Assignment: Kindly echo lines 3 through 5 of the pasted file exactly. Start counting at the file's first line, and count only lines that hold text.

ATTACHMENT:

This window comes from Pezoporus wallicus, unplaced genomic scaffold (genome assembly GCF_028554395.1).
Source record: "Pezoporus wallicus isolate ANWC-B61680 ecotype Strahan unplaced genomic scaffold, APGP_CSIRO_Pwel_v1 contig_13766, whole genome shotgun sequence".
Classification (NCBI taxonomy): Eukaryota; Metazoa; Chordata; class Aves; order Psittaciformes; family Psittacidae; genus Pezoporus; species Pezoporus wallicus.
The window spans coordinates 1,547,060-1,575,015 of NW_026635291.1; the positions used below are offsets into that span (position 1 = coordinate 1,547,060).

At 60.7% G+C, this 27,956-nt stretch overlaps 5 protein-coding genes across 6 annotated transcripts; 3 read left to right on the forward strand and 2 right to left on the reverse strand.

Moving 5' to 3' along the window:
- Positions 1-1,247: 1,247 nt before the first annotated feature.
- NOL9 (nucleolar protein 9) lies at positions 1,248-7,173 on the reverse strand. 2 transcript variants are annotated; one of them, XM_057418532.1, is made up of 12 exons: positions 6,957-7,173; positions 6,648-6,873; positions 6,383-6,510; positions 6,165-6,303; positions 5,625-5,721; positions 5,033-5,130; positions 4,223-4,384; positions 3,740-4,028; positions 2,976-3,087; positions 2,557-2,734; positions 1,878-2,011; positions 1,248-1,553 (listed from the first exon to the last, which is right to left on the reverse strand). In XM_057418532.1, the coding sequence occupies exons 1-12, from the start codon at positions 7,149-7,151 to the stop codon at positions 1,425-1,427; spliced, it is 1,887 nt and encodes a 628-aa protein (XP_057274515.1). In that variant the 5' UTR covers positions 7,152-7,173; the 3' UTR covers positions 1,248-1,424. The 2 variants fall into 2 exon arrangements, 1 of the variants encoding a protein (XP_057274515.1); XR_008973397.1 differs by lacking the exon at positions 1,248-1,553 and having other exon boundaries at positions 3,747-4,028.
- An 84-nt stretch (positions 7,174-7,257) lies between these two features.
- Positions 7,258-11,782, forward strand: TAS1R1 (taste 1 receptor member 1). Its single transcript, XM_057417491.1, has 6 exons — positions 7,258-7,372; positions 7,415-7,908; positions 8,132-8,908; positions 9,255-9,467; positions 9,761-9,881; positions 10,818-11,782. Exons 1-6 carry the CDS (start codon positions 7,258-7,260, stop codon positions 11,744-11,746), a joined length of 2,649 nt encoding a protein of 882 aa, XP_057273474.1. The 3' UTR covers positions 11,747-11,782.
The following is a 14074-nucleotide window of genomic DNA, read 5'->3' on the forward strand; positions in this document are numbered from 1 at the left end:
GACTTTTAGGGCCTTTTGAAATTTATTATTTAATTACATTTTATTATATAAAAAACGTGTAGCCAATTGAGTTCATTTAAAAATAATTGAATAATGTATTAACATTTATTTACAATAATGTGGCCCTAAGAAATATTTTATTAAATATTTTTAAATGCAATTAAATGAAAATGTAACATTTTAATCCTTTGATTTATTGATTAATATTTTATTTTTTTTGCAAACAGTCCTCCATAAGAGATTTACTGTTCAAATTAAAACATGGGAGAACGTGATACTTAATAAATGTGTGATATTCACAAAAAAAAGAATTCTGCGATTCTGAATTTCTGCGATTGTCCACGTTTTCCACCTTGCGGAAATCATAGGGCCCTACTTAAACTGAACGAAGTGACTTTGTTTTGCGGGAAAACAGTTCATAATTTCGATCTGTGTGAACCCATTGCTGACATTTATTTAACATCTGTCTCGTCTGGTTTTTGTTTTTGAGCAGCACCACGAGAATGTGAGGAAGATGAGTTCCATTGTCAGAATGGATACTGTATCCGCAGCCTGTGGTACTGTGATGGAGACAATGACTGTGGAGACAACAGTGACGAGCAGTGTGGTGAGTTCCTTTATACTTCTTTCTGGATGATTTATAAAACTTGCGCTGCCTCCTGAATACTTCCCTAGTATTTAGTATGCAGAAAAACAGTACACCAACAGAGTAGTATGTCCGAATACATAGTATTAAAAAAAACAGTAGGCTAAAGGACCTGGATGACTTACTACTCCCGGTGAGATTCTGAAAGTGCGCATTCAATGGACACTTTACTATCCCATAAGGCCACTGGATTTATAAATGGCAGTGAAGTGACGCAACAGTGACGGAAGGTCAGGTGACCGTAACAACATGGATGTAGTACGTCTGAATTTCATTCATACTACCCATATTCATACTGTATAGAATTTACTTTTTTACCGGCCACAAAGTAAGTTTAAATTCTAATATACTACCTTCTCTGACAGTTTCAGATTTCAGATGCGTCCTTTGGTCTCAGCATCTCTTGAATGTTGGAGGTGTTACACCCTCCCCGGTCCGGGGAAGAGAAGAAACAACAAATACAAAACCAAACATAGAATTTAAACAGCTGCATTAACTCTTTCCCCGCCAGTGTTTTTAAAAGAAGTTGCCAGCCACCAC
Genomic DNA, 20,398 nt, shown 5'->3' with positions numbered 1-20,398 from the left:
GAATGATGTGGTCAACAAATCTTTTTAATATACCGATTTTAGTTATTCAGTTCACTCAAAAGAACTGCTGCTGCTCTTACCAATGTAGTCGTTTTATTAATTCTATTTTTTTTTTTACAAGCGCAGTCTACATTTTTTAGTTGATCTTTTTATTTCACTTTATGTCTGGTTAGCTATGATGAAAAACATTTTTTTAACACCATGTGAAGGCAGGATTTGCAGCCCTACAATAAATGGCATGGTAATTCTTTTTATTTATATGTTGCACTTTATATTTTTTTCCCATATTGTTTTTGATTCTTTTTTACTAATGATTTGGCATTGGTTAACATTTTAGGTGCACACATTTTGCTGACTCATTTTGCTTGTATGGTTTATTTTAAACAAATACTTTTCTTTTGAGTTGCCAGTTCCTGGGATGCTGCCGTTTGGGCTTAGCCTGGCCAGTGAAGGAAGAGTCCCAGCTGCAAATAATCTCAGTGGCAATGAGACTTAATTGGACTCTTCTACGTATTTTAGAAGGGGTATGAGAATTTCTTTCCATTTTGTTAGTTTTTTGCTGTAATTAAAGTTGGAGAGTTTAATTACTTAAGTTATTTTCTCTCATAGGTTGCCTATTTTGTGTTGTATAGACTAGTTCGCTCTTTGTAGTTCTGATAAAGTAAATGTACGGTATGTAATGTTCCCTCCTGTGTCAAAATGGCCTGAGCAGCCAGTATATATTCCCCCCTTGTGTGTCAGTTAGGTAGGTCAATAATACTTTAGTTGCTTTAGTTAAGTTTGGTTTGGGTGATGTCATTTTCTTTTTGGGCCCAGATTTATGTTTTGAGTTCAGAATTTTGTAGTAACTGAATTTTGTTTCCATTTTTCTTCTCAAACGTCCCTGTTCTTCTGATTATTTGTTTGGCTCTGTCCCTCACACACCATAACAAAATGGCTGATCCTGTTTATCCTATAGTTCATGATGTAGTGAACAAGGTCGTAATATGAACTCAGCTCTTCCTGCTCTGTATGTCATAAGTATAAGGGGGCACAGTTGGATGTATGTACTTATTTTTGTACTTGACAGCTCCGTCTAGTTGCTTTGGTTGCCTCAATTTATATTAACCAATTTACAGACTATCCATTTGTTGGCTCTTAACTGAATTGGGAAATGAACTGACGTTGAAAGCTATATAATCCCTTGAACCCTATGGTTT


Classification (NCBI taxonomy): Eukaryota; Metazoa; Chordata; class Aves; order Psittaciformes; family Psittacidae; genus Pezoporus; species Pezoporus wallicus.
The window spans coordinates 1,547,060-1,575,015 of NW_026635291.1; the positions used below are offsets into that span (position 1 = coordinate 1,547,060).

At 60.7% G+C, this 27,956-nt stretch overlaps 5 protein-coding genes across 6 annotated transcripts; 3 read left to right on the forward strand and 2 right to left on the reverse strand.